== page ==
A Gaza Doctor's Fear: Displacement, Detention Or Death


(MENAFN- The Peninsula) The Washington Post

Jerusalem: Even after four months of the most grueling and gruesome work of his life, the anesthesiologist wanted to stay at his post at Nasser Hospital last month when the Israeli tanks closed in.

But doctors, he fretted, face one of three fates in wartime Gaza: displacement, detention or death.

He'd seen Israeli forces disappear doctors during raids on the enclave's besieged and collapsing hospitals. He feared being accused of supporting Hamas, being made to strip and sit blindfolded, seeing photos of the humiliation shared online. He'd heard about the abuse Palestinians endured in Israel's secretive detention sites for Gazans.

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But the anesthesiologist had six children and a large extended family in Rafah that relied on him. So it was with a heavy heart, he said, that he fled the hospital on Jan. 26 and joined the Gaza Strip's growing cadre of displaced medical workers.

"There was a lot of gunshots, a lot of destruction, and I had to leave because I have a big family I'm responsible for,” he said by phone from Rafah, where he now lives in a nylon tent. He described his experience to The Washington Post on the condition of anonymity to protect his safety.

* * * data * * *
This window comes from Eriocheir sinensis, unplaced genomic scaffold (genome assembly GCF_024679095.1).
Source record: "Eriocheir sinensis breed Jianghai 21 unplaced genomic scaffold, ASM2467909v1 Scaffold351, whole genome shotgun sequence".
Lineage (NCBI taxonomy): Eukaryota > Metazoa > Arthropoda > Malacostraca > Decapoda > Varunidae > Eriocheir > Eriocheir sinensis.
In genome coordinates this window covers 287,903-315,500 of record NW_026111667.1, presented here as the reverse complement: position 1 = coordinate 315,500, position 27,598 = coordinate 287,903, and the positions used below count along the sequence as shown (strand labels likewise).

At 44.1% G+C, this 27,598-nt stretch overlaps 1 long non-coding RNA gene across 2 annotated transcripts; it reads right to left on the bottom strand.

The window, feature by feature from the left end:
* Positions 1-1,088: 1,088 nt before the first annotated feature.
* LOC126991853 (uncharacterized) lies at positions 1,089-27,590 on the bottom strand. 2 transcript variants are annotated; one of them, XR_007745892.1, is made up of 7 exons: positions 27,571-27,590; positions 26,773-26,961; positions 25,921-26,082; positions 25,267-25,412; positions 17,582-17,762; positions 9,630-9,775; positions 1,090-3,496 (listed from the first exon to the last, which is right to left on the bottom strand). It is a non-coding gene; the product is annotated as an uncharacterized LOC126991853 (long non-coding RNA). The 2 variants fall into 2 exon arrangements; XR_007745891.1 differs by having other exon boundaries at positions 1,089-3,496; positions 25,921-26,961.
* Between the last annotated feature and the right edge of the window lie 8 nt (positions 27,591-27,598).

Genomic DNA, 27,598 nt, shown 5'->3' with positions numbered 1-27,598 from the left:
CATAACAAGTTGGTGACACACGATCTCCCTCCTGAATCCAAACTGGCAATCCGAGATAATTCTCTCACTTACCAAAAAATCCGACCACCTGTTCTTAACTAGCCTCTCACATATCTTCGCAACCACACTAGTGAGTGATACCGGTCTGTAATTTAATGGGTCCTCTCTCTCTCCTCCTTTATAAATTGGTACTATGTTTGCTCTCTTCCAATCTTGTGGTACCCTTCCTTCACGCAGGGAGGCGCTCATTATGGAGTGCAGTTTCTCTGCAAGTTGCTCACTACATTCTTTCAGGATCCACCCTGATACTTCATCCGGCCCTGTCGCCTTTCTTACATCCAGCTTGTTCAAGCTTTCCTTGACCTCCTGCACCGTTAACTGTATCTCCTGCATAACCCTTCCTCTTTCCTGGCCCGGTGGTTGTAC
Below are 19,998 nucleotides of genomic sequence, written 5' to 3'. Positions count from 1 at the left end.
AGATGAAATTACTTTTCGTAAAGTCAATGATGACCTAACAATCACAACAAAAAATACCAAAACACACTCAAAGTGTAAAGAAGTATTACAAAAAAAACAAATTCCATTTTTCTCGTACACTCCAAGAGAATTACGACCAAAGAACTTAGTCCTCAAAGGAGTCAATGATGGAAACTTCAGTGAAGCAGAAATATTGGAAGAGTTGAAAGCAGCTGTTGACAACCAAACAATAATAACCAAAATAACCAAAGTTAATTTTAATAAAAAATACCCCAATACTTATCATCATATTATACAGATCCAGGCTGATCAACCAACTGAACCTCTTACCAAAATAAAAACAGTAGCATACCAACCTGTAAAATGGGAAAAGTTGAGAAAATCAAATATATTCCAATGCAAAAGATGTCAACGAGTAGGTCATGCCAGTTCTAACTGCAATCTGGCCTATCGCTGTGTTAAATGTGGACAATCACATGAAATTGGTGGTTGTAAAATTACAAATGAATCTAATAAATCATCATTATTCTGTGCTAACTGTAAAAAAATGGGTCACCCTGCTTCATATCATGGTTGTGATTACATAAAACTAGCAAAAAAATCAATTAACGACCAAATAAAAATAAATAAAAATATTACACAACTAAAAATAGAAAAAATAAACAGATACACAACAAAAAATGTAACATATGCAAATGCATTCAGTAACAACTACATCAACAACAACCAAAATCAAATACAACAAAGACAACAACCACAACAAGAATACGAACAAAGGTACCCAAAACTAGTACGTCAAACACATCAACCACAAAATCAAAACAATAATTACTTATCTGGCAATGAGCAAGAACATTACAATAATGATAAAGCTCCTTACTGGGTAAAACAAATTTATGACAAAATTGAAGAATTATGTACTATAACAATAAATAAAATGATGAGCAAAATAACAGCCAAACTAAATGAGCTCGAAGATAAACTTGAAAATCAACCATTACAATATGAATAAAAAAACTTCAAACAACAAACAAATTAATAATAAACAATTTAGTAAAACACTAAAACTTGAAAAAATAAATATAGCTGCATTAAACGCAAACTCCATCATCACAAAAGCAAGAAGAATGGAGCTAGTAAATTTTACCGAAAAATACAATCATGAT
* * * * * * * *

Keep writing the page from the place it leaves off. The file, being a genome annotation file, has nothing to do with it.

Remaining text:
The anesthesiologist fled Khan Younis with three other medical workers, but he was the only one to make it south to the relative safety of Rafah. Israeli forces controlled the war-broken roads thick with fleeing refugees, and the trek spooked his colleagues. They headed back to the hospital in two groups. One colleague was shot along the way, the anesthesiologist said.

He believes his three colleagues are now among the 70 doctors, nurses and medical technicians from Nasser Hospital that the Gaza Health Ministry says have been detained by Israeli forces. He thinks he made it through checkpoints because he was carrying a baby that he found abandoned in the chaos of the evacuation.

More than 100 medical professionals are in Israeli detention, their exact whereabouts and condition unknown, according to the health ministry. The rest are most likely displaced; like the rest of the population, most doctors in north and central Gaza, scenes of the fiercest fighting for much of the war, have fled their homes and communities for the south, ministry official Ahmed Shatat told The Post.

Most live in tents, Shatat said, where they are receiving partial or no salaries. They devote their days to trying to find food and water so they and their families can survive.

Many fear returning to the medical sector and its acute crises. Gaza's 2.1 million people are on the brink of famine, according to the United Nations, and infectious diseases are spreading. Ultimately, analysts and aid workers warn, hunger and disease could kill more people in the conflict than Israeli weapons.

Now few of Gaza's hospitals and medical facilities remain even partially open.

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